Hulk, the largest American Pit Bull, weighs a staggering 175 lbs! Marlon Grennan, the founder and owner of the Dark Dynasty K9s protection dog company, aims to break the stereotype that Pits aren’t ideal protection dogs.
Hulk and his other ginormous brothers are constantly trained to maximize their full potential. Powerful, intelligent, and fearless, these dogs will do everything for their family and will never back down even if it costs them their lives.
But despite his highly imposing appearance, Hulk is one of the gentlest and most affectionate dogs in the entire world! In fact, the colossal canine often babysits his human brother, says Grennan.
Pups sired by the world’s largest Pit Bull costs $55K each
Hulk’s puppies sell for $30,000 each at birth. If the pup was to be trained as an elite protection dog like his dad, the price could go up to $55,000.
Pits can look after your children
The American Pit Bull Terrier is dubbed as “the nanny dog” since the early 1900s. Both rich and poor families of America trusted Pits to guard their children. Pits are among the gentlest and most tolerant family-oriented breeds. Sadly, the media’s affinity for exaggerated stories has embarrassingly portrayed Pits as the most terrifying dogs since the ‘80s.
Thankfully, Pit Bull advocates, such as Marlon Grennan, are trying to break the stigma. If you watch his YouTube videos, you will see that Hulk is often looking after his son. If you are looking for a nanny to babysit your children, just ask your Pittie for free! Treats will be enthusiastically received, too.
The True Dog Whisperer is a Pit Bull
The famous Dog Whisperer, Cesar Millan, adopted a four-month-old American Pit Bull Terrier named Daddy. Since then, his life was never the same again!
Daddy was a calm, affectionate, tolerant, and intuitive Pit Bull, says Millan. Serving as the perfect role model, Daddy became an integral part of Millan’s work. Millan astoundingly rehabilitated aggressive dogs with Daddy’s help. Millan later chose Junior, who is another Pit Bull, as Daddy’s protege. He quickly learned Daddy’s ways and assumed Daddy’s role in 2010.
Cesar Millan remains grateful for everything Daddy has done. He noted that Daddy was the True Dog Whisperer who never even made a mistake all throughout his canine life.
Pits are part monkey
Pit Bulls are fantastic climbers due to their agility and brute strength. They can scale walls that other dogs could only dream of doing. Antara, a competitive Pitbull from Mexico, is the Grand Champion of Vertical Wall Climbing. Defying gravity, she runs up fences, trees, and even a 13-feet vertical wall with ease. Antara has amassed a bevy of awards to boot.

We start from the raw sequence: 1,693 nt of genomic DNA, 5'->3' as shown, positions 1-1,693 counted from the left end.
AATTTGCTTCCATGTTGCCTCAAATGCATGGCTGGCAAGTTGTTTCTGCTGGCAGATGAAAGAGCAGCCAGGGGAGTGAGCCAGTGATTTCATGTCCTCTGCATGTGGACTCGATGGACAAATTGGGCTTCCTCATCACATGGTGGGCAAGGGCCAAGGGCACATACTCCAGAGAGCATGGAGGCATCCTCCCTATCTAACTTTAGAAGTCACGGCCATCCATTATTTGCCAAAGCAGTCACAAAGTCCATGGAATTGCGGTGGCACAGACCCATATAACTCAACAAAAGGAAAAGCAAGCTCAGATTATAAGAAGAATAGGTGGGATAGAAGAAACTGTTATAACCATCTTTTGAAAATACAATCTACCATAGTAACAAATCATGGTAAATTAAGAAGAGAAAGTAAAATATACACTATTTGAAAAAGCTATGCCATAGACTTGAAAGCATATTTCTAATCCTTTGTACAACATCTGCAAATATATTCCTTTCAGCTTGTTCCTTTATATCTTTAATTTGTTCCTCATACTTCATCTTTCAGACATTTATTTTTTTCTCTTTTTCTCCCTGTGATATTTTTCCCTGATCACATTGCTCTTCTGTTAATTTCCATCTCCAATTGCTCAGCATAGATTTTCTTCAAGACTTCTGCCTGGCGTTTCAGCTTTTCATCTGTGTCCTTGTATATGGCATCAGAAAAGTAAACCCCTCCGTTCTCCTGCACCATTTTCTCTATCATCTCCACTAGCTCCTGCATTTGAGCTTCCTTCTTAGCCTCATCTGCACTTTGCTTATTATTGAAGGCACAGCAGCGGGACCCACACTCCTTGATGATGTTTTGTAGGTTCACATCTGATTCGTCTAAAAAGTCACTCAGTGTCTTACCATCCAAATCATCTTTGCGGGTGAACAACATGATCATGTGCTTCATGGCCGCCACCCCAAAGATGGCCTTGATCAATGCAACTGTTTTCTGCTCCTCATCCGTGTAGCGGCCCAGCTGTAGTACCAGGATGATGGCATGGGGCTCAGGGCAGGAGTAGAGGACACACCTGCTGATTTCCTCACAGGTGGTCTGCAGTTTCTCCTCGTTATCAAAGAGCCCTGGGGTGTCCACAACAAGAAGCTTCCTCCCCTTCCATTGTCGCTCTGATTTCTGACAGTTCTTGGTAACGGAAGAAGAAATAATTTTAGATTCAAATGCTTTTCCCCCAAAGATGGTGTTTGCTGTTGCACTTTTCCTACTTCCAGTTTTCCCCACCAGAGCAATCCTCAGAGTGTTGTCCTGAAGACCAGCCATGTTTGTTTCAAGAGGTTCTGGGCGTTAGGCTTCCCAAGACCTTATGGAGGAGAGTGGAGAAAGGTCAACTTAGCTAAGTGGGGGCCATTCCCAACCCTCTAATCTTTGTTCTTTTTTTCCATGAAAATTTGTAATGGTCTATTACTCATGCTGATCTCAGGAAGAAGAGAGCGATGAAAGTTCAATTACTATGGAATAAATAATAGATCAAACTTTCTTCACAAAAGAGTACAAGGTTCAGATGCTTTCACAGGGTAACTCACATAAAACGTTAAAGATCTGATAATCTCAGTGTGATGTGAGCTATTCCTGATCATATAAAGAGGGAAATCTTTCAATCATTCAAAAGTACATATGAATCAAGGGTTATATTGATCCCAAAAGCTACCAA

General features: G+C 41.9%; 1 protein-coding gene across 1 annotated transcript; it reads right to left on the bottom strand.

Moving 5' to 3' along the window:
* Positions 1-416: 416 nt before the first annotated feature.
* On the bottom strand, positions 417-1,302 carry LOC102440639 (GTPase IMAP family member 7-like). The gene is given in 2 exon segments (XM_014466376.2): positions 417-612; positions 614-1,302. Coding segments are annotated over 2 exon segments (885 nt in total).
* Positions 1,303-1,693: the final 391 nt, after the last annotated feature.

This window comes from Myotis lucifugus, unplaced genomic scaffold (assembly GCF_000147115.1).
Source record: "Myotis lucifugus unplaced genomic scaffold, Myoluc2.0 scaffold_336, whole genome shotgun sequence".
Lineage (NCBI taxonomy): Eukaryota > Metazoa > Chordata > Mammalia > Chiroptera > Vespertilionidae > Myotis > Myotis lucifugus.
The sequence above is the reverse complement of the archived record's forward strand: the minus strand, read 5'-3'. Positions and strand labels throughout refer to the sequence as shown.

You can download or listen to deathgrind music by Pit Bulls using the Spotify app
Pit Bull Terriers named Budgie and Basil are the lead singers of the Caninus grindcore band. The said band was signed to War Torn Records and was followed by three releases, including Now the Animals Have a Voice. They also have a split with Cattle Decapitation, an American death metal band. Unfortunately, the band was torn when Budgie and Basil died. On the bright side, you can still listen to their songs on Spotify!
A Pit Bull discovered $147,029,344 worth of illegal drugs
Who says Pits can’t sniff out narcotics and bombs just like Belgian Mals and GSDs? Although not as popular as the two working breeds, Pit Bulls have also served for decades in the army and law enforcement. In fact, America’s no.1 Customs Dog is an American Pit Bull Terrier named Popsicle.
Popsicle was left to die in a freezer after being used as a bait dog. Fortunately, he was discovered in a drug bust operation. He was trained at the Canine Enforcement Training Center not long after his rescue.
Popsicle started working at the Pharr and Hidalgo bridges in Texas where he discovered 1.5 tons of cocaine with a street value of $139,605,000. He was later transferred to the Port of Roma where he alerted to 12,080 pounds of Marijuana with a street value of $640,000; 148 lbs. of cocaine worth $6,719,200; and two currency seizures with a value of $65,144.
Now retired, Popsicle is living a life of leisure with his owner.
We hope you enjoy the fun facts we shared about Pit Bulls. Sergeant Stubby, Daddy, Petey, Hulk, and Popsicle are just a few of the many Pit Bulls that prove they are capable of doing incredible feats. If you encounter a Pittie with an abusive start, please don’t be reluctant to give him a second chance at life. Now, we hope you will spread the word, so Pits get a more positive press!
References and further readings:
- Foster, Ken. I’m a Good Boy: Pitbulls, America’s Most Beautiful (and Misunderstood) Pet. New Jersey: Viking Studio, 2012. Print (Find This Book)
- Millan, Cesar. How to Raise the Perfect Dog: Through Puppyhood and Beyond. New York: Harmony Books, 2009. Print (Find This Book)
- Wedderburn, Peter. My Dog Thinks He’s Human. London: Octopus Publishing Group, 2009. Print (Find This Book)
- Millan, Cesar. Cesar’s Way: The Natural, Everyday Guide to Understanding and Correcting Dog Problems. New York: Harmony Books, 2006. Print (Find This Book)
- Coile, Caroline. Pitbulls for Dummies: Wiley Publishing, 2002. Print (Find This Book)